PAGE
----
Like everybody, we’ve pivoted and adapted where we can. Yes, we miss the classroom. Yes, I miss physically seeing the kids regularly. I am sure all of us involved in partnerships feel the same way. But we respect the situation we’re in and try to adapt.
So, yes we’ve gone virtual. We are using Zoom and other mediums to make ourselves available, conduct the same activities on the topics we focused on at school, and continue to help.
What are some of the topics you cover during the virtual webinars?
Interviewing skills, resume writing, personal and professional branding, interviewing etiquette on Zoom and more. In my current partnership, we work with 11th and 12th graders and they benefit a lot from these workshops. Not only is this useful for college applications but also for internships.
When we talk about opening eyes, minds and doors, we are also talking about businesses. How has PENCIL impacted you and others at your firm?
My wife is from the Philippines. I’m a Caucasian American. We met via graduate school in the city. So our children are mixed. Our children have grown up thinking about what being mixed means to them. And hopefully, that has informed me and shaped how I approach things, especially in my professional work and in my work with PENCIL.
Working with PENCIL is an authentic reminder that our community does not always look like our business environment and that we need to bridge that gap. The school system that surrounds us — attended by over a million children — is comprised of mostly Black, Brown, and Asian students, and many of them have difficult economic situations. Through our work with PENCIL, we aim to close the opportunity gap by increasing awareness and access for these students.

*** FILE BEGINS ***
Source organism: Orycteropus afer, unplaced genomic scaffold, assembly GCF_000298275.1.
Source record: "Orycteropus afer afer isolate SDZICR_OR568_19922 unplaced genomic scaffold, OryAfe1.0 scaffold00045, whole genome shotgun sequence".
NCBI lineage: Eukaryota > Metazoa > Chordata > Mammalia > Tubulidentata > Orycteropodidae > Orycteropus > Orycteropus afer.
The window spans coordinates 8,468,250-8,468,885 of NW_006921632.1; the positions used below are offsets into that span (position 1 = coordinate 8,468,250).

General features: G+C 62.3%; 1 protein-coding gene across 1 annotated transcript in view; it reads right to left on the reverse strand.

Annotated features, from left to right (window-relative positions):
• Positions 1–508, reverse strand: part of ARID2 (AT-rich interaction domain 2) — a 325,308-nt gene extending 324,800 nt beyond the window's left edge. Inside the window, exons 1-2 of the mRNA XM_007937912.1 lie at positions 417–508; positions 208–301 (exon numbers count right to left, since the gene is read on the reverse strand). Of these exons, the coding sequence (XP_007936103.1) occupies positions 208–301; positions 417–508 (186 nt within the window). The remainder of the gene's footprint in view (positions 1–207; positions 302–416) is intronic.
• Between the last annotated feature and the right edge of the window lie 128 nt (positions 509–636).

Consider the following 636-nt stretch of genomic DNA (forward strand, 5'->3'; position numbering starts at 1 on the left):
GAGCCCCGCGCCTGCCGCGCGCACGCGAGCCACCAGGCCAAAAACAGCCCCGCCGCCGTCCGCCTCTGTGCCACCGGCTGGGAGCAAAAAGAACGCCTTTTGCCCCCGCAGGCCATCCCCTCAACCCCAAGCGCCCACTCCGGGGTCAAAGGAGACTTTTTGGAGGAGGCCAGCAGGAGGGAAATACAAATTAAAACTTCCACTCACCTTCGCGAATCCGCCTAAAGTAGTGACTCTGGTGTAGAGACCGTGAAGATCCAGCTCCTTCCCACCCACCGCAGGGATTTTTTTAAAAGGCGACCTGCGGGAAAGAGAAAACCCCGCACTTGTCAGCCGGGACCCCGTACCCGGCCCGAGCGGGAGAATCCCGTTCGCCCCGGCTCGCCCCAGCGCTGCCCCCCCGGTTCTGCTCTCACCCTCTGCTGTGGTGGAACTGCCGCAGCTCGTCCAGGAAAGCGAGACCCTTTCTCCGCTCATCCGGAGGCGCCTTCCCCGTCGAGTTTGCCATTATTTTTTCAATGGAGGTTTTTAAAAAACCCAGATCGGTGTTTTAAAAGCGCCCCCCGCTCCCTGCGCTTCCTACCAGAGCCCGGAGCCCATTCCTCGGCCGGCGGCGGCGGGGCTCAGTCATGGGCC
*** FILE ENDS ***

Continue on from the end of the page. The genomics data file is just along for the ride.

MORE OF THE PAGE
Our readers are interested in learning more about you. What are you currently reading?
The book I’m reading right now is called ‘Trillion Dollar Coach.’
How do you stay organized and focused every day?
Sometimes you end up working more hours when you’re at home, and end up being on call 24/7. At our organization, we talk a lot about wellness, mindfulness, taking time off and mental health. We are taking initiatives corresponding to that.
One thing I’ve learned during this process of dealing with the pandemic is that each person navigates and manages things uniquely, and so there’s no one size fits all. The impact of the pandemic is different on everyone but none of it is positive.
So, stay in touch with your colleagues and employees, think about their wellness and always stay connected and go the extra mile on communication. That’s what I have been practicing.
Who or what has shaped you into who you are today?
So, only second to my parents were some of my early bosses. They treated me with respect and integrity and that really had a huge impact on me. I am constantly reminded of that now that I manage a lot of people. It’s such an important role. Especially for young people when they’re starting their career, you have to not only be their boss and manager, but be a friend and a mentor.
That is all great advice. Is there anything else you would like to tell our readers?
Yes! I mentioned earlier that I was first a volunteer at PENCIL then joined the executive committee and now chair the board of directors. So I have first-hand experience of how powerful the journey is. I welcome anybody who has thought about public education here in the city, and would like to learn more about PENCIL to contact us. There are so many playbooks about how executives and others in different organizations have worked with PENCIL to partner with individual schools and principals and teachers and children.
It’s very rewarding and very impactful. So, please, come join the PENCIL partnership club!
Thank you, Christopher!